Date: 1999 - 2000
I read a quote from Sir Fred Hoyle that said that because
of the theory of relativity that it was just as true to say that the earth went around the sun as to say that the sun went around the earth.
Is this true? Was the Copernican Revolution a mistake?
Well, no. The Earth does not go around the Sun, nor the Sun around
the Earth, if you want to be very careful: they both revolve around
their center of mass. Now, the Sun is much heavier than the Earth, so
that the center of mass of the Earth-Sun system is almost at the
center of the Sun. So the "orbit" of the Sun is just a little wobble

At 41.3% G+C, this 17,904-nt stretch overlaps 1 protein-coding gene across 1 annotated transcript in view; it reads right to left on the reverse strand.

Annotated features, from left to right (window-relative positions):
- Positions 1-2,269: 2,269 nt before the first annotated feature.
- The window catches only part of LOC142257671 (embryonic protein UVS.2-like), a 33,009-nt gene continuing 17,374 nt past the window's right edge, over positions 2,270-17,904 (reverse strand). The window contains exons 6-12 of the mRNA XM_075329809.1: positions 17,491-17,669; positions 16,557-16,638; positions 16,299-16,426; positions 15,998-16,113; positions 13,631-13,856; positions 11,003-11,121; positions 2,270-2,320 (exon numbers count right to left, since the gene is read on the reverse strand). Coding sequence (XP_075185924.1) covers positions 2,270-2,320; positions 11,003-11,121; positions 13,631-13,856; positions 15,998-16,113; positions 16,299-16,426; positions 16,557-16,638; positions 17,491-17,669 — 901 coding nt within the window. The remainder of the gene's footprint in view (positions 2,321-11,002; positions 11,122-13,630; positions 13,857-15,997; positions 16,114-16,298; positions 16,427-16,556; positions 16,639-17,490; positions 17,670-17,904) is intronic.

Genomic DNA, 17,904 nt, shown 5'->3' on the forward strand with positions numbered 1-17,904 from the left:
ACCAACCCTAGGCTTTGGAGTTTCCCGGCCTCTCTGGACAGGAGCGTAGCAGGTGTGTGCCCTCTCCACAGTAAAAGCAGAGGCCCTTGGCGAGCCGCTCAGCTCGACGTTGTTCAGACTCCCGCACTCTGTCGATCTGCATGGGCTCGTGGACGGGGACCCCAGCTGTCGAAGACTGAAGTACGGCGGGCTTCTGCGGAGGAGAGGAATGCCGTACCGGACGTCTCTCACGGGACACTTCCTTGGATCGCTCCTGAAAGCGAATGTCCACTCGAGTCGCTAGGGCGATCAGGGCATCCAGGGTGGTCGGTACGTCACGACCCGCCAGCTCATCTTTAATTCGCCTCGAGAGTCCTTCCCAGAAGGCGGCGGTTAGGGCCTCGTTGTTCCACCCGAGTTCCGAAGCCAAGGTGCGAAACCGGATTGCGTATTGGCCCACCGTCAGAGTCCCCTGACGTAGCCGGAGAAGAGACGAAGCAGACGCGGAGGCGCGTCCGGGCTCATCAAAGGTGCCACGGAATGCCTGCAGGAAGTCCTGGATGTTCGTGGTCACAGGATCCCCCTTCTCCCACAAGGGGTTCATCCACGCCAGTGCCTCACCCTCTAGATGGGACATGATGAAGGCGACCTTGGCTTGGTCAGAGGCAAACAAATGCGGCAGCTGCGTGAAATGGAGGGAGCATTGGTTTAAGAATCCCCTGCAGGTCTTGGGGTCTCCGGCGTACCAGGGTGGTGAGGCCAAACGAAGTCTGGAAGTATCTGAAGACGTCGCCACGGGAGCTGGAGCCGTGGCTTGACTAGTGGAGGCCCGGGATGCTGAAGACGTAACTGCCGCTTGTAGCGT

which perhaps is undetectable, while the orbit of the Earth surely
looks like it is centered on the Sun.
The larger issue here is what relativity means. Relativity does not
mean everything looks the same from all viewpoints: it merely means
that everything looks the same from all viewpoints that have no
physical reason to be different. Stated that way, it's kind of
obvious, isn't it? If you really want to see a planet-Sun system
where it doesn't matter where you stand on the Sun or the planet, then
you need a system where both have the same mass. See, because the Sun
has a much larger mass, then its viewpoint has good reason to be
different from that of the Earth. If you had a double Sun system, or
double planet, and both were exactly the same mass, then I expect you
find it easy to believe that both objects would revolve around a point
midway between them (their center of mass) instead of one arbitrarily
around the other.
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Update: June 2012